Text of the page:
TEDMED #GreatChallenges: Meaningful Minutes: Reinventing the Clinical Visit

Almost everyone has had a visit with a health provider that left him or her less than satisfied. Maybe your doctor seemed rushed, or you didn’t get a chance to ask an important question. Recently, several experts explored the challenges related to improving and reinventing the clinical visit through TEDMED Great Challenges (TEDMED Great Challenges: Meaningful Minutes: Reinventing the Clinical Visit). This program provides a platform for experts, researchers, advocates and patients to learn and collaborate to build a “better future in health and medicine.”

The discussion revolved around a concept called “flip the clinic.” Flip the clinic is a new Robert Wood Johnson Foundation funded effort researching the “needs and opportunities for improving the doctor-patient interaction and assessing what works and what doesn’t.” The goal of flip the clinic is to look beyond top-down strategies for improving health care interactions and inspire people to innovate to get more out of the doctor-patient relationship.

The Panel

Thomas Goetz, who has a master’s degree in public health, moderated Meaningful Minutes: Reinventing the Clinical Visit. He is the co-founder of the innovative health data company Iodine. Goetz is the former executive editor of Wired magazine and author of The Decision Tree, a book about modern medical decision-making and technology.

Panelist Adam Dole is a Presidential Innovation Fellow working on a MyData Initiative called Blue Button at the Department of Health and Human Services. Dole has been an entrepreneur-in-residence at the Mayo Clinic, where he was instrumental in the development of a Mayo Clinic digital health startup Better.

Panelist Alexandra Drane is the founder, chief visionary officer and chairman of the board at Eliza, a health-engagement management company. She has over 20 years of experience running successful health care nonprofits and for-profit ventures. Drane is an expert on topics such as innovation, technology and patient/provider interactions.

Panelist Dr. Ivor Braden Horn, with a master’s degree in public health, is an academic pediatrician and primary investigator at Children’s National Health System. Dr. Horn is also an assistant professor of pediatrics at the George Washington University School of Medicine and is a graduate of the George Washington University School of Public Health and Health Sciences. Her research interests include racial and ethnic child health disparities and provider communication with African American parents from diverse socio-economic backgrounds in a pediatric primary care setting.

Finally, panelist Nick Dawson has more than 15 years of experience working in hospitals in strategy and operational roles. He believes “health care is about humans taking care of other humans.” Dawson focuses on assisting health systems modernize their strategies to focus on human-centered design, hoping to influence them to work openly with the patients at the center of their work. He is also a Principal at better. Healthcare Consulting.

 

Key Insights

The hangout covered many ways to improve the patient/physician interactions with key insights such as:

  • Patients want to participate but need to be invited to the conversation.
  • New technology tools can be used to encourage greater patient responsibility, empowerment and authority.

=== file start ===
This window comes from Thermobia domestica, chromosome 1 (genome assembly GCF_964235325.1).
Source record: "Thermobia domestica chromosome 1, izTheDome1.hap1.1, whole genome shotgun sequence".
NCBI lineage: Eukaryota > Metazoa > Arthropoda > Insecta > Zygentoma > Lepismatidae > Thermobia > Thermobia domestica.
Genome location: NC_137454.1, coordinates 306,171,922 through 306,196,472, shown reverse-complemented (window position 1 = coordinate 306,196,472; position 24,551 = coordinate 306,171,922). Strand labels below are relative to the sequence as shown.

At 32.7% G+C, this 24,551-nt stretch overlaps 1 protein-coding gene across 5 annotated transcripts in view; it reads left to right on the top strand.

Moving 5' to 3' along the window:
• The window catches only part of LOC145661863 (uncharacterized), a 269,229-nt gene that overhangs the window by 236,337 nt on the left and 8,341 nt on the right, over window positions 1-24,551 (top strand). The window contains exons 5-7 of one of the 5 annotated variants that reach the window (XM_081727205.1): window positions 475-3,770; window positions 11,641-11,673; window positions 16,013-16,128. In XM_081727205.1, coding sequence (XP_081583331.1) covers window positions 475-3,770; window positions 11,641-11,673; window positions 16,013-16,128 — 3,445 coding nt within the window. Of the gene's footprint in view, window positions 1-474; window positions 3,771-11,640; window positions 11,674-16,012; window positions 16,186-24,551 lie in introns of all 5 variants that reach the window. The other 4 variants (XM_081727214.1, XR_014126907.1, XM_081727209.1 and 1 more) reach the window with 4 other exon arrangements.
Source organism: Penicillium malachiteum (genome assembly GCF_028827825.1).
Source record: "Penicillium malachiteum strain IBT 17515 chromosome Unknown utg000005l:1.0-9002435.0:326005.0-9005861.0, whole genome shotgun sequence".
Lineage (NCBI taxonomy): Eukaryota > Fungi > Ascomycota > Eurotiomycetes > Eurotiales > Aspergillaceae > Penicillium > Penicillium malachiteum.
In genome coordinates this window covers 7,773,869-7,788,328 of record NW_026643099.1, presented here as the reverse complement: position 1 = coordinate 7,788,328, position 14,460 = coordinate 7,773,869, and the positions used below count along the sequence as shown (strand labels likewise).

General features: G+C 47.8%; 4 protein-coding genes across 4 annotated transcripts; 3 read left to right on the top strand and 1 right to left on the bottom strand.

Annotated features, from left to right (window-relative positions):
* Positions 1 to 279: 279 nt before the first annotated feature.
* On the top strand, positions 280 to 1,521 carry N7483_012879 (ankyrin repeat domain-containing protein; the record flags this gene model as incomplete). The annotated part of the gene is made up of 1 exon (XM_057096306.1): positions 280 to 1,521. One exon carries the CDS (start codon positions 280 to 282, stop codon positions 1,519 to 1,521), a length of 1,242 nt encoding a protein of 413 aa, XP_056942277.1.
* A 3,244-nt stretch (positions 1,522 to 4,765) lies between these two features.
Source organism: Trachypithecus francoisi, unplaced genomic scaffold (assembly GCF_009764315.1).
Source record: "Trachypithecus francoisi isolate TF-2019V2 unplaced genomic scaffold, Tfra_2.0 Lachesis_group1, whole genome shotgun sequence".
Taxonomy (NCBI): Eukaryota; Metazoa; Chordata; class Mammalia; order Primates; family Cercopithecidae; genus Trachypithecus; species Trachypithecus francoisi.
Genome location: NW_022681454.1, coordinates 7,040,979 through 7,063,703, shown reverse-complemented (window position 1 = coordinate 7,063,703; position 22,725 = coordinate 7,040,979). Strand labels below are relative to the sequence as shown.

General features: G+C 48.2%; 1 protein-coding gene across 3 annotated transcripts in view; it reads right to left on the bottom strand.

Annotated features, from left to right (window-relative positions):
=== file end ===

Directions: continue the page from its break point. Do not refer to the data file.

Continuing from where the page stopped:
• Improvements in patient responsibility, empowerment and authority will help physicians manage time constraints and reduce time spent on bureaucratic tasks.
  • Records must be formatted to allow interaction outside of the physical office and should facilitate sharing across the health ecosystem.
  • Collecting more data is not the same as collecting better data. Data designs must reflect the issues patients are concerned with including life circumstance and other contextual issues.

All the panelists agreed: Finesse is required when instituting technology that works for the patient, the physician and larger public health systems. Better design and engagement from all sides is key to putting technology to work. Designs should facilitate health care interactions that feel more like a conversation than a download.

Strategies and Takeaways

The panel suggested the following takeaways and strategies for anyone looking to make changes — big or small — as a patient, a provider or an administrator.

  • For patients
    • Try setting the agenda yourself.
  • For providers
    • Try empathy exercises.
    • Pay attention to contextual issues in patients’ lives such as home life and work life.
    • Expand the idea of health encounters beyond office walls through technology such as Open Notes or community-based settings.
  • For administrators
    • Meet young people where they are to keep them healthy and incentivize them to maintain health.
    • Develop flexible data.
    • Drive policy with outcomes to develop new systems that keep people healthy over time.
    • Make empathy a primary skill for health care providers.
    • Expand the idea of who is a health care provider to include families, support groups and the community.
    • Share what works.

All panelists were in agreement that there is no one “right way” to approach improvements to the clinic visit. If anything, the panel encouraged listeners to question everything and be creative in finding strategies and approaches that work for their situation.

MHA@GW is proud to support the Great Challenges Program at TEDMED, funded by the Robert Wood Johnson Foundation. Through weekly dialogues with TEDMED’s intellectually diverse community, we move toward a more meaningful understanding of the great challenges of health and medicine. Click here to learn more about the Great Challenges Program. To share your ideas, join in the discussion at #GreatChallenges.